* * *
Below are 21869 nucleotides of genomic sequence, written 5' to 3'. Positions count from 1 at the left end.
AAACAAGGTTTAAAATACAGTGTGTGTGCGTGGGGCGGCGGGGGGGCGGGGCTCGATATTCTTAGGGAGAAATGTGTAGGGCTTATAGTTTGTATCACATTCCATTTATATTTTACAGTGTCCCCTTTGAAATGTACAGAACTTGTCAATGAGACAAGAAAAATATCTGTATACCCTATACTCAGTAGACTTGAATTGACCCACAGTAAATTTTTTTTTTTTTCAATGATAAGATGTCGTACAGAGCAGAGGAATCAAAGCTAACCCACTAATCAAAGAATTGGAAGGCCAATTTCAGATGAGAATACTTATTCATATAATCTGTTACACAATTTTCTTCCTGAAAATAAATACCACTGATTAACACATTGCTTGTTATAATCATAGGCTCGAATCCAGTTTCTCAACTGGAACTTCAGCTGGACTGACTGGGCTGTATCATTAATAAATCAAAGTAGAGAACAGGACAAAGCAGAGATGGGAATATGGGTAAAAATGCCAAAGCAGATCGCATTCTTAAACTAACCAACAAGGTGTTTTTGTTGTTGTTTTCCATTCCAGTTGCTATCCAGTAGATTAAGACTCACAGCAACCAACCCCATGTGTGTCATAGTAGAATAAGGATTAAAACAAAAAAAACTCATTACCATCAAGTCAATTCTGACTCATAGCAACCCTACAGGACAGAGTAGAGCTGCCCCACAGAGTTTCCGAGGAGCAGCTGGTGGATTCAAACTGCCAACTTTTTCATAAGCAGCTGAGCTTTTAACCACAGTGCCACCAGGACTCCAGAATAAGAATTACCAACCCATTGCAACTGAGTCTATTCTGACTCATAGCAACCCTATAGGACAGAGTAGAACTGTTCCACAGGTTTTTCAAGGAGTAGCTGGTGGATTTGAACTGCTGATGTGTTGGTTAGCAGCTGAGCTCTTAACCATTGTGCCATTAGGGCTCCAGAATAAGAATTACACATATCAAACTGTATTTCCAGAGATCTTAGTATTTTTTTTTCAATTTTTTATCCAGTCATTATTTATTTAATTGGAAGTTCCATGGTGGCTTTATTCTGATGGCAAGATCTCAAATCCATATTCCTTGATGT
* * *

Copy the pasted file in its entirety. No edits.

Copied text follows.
Below are 21869 nucleotides of genomic sequence, written 5' to 3'. Positions count from 1 at the left end.
AAACAAGGTTTAAAATACAGTGTGTGTGCGTGGGGCGGCGGGGGGGCGGGGCTCGATATTCTTAGGGAGAAATGTGTAGGGCTTATAGTTTGTATCACATTCCATTTATATTTTACAGTGTCCCCTTTGAAATGTACAGAACTTGTCAATGAGACAAGAAAAATATCTGTATACCCTATACTCAGTAGACTTGAATTGACCCACAGTAAATTTTTTTTTTTTTCAATGATAAGATGTCGTACAGAGCAGAGGAATCAAAGCTAACCCACTAATCAAAGAATTGGAAGGCCAATTTCAGATGAGAATACTTATTCATATAATCTGTTACACAATTTTCTTCCTGAAAATAAATACCACTGATTAACACATTGCTTGTTATAATCATAGGCTCGAATCCAGTTTCTCAACTGGAACTTCAGCTGGACTGACTGGGCTGTATCATTAATAAATCAAAGTAGAGAACAGGACAAAGCAGAGATGGGAATATGGGTAAAAATGCCAAAGCAGATCGCATTCTTAAACTAACCAACAAGGTGTTTTTGTTGTTGTTTTCCATTCCAGTTGCTATCCAGTAGATTAAGACTCACAGCAACCAACCCCATGTGTGTCATAGTAGAATAAGGATTAAAACAAAAAAAACTCATTACCATCAAGTCAATTCTGACTCATAGCAACCCTACAGGACAGAGTAGAGCTGCCCCACAGAGTTTCCGAGGAGCAGCTGGTGGATTCAAACTGCCAACTTTTTCATAAGCAGCTGAGCTTTTAACCACAGTGCCACCAGGACTCCAGAATAAGAATTACCAACCCATTGCAACTGAGTCTATTCTGACTCATAGCAACCCTATAGGACAGAGTAGAACTGTTCCACAGGTTTTTCAAGGAGTAGCTGGTGGATTTGAACTGCTGATGTGTTGGTTAGCAGCTGAGCTCTTAACCATTGTGCCATTAGGGCTCCAGAATAAGAATTACACATATCAAACTGTATTTCCAGAGATCTTAGTATTTTTTTTTCAATTTTTTATCCAGTCATTATTTATTTAATTGGAAGTTCCATGGTGGCTTTATTCTGATGGCAAGATCTCAAATCCATATTCCTTGATGT